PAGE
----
Ch.211 Critical Decisions: Pat and Levi
For almost a decade my collie Levi has carried a fluid-filled sac that hangs from his mid-section. Every time a veterinarian examined it the advice was always the same: just leave it alone. Sensible advice, even though the sac kept enlarging, until four days ago, when clear liquid began seeping through the thinly stretched skin on the underside of the sac. This time the veterinarian told me that if we didn’t act the sac would soon split, creating a huge mess but more critically opening Levi to repeated infections.
My choice was to wait for the split and hope the veterinarians could stich Levi up to ease the threat of infection, or to approve surgery to remove the sac, at the risk that my 13-year-old dog wouldn’t survive the necessary anesthesia.
I remember facing decisions like that near the end of Pat’s life. Two difficult choices in particular: Strong pain relievers or not, trying to balance lessening suffering against risking permanently increased cognitive impairment; Accepting hospice or fighting to keep Pat alive as long as possible. I decided to say yes to pain meds and hospice. I’ll never know if they were the “right” choices, of course, since in these situations there really are no right selections. My belief is that Pat would have agreed with my choices if she had been able to concur.
There is another parallel here, I believe. When I looked up the actual risk of an older dog dying from anesthesia, it turned out to be minute. I remember reading and hearing all the time about how dangerous certain medications could be for people with Lewy Body Dementia, but never being told that the actual risk of a negative reaction was very small. If I had known that there was little danger, I would have approved Pat’s pain medications much sooner and she would have had fewer moments of suffering. (I am not medically trained so I am offering my own personal thoughts and not medical advice here).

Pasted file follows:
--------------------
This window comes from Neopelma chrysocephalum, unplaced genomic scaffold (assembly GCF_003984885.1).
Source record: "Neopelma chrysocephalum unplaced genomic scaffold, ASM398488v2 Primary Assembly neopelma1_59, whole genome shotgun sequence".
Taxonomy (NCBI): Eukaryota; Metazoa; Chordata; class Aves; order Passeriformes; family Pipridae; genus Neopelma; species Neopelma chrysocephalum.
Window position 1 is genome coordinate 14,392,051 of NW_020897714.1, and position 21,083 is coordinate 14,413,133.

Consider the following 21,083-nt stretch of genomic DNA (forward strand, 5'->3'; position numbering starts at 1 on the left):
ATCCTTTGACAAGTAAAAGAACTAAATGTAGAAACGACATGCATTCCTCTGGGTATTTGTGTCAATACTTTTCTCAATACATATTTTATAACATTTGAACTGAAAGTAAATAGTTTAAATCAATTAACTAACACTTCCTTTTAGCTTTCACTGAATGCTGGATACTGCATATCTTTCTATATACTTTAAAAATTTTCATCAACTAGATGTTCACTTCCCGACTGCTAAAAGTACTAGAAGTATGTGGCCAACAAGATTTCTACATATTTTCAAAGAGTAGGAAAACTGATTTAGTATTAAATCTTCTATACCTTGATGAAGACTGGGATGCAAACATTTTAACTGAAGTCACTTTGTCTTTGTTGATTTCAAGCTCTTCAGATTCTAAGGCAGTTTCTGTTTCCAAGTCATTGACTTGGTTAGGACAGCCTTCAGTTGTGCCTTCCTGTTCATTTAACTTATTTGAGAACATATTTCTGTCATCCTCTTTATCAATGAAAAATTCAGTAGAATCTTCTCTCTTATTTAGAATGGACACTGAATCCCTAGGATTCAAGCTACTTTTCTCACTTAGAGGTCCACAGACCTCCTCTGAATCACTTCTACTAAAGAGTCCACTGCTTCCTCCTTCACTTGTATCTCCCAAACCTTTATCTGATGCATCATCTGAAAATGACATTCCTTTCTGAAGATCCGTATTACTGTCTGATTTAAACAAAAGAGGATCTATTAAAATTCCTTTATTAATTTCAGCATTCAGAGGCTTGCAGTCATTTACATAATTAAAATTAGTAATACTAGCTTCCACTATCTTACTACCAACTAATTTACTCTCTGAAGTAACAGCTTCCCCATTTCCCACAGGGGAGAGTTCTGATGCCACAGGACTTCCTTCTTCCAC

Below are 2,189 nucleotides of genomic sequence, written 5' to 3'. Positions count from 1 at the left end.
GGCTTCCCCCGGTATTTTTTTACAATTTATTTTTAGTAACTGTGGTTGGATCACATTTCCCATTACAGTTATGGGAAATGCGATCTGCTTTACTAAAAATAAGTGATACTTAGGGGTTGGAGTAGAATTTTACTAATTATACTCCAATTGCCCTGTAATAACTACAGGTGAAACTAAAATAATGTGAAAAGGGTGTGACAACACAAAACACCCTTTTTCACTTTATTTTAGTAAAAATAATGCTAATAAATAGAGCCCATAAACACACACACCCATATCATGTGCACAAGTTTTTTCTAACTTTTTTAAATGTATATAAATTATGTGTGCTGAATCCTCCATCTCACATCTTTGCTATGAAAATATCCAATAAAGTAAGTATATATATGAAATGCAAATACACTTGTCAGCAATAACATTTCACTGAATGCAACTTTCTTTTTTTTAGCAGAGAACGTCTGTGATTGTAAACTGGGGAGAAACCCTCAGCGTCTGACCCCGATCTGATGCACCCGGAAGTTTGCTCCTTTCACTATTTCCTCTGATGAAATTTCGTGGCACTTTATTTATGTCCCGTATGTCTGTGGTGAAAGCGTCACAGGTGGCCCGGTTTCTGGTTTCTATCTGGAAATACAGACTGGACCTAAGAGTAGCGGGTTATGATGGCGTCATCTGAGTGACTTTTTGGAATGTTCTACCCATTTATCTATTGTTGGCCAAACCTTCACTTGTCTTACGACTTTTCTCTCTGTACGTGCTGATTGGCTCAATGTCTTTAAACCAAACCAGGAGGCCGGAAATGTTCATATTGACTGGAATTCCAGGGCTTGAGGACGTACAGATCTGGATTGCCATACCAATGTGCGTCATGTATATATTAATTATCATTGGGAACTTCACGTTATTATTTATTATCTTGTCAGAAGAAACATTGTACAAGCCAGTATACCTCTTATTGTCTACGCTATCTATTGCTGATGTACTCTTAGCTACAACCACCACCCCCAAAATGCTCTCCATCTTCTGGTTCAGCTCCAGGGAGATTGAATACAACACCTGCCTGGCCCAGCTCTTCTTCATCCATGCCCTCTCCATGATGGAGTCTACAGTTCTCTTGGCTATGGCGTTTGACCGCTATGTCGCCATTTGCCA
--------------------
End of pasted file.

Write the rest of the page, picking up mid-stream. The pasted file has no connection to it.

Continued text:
I had a little help this time around. I remembered my brother-in-law Kevin ministering to his dog Buddy, who had several similar sacs that had opened. Kevin was incredible as he wrestled with Buddy’s recurrent infections, pain relief pills, and near-death episodes. Kevin and Buddy lasted almost two years, until Buddy passed away.
As much as I admire and respect Kevin’s effort, I realize I cannot do the same, not after my five-year journey with Pat. I can’t envision the two of us slogging through Kevin and Buddy’s ordeal. Nor can I foresee myself having enough psychological margin to handle that situation. I’d likely end up severely depressed or anxious, or both. I recognize that I am not making a heroic statement here. But sometimes knowing and admitting one’s limitations is necessary. I cannot devote two more years of my life to extreme caregiving, at least not now and maybe never again.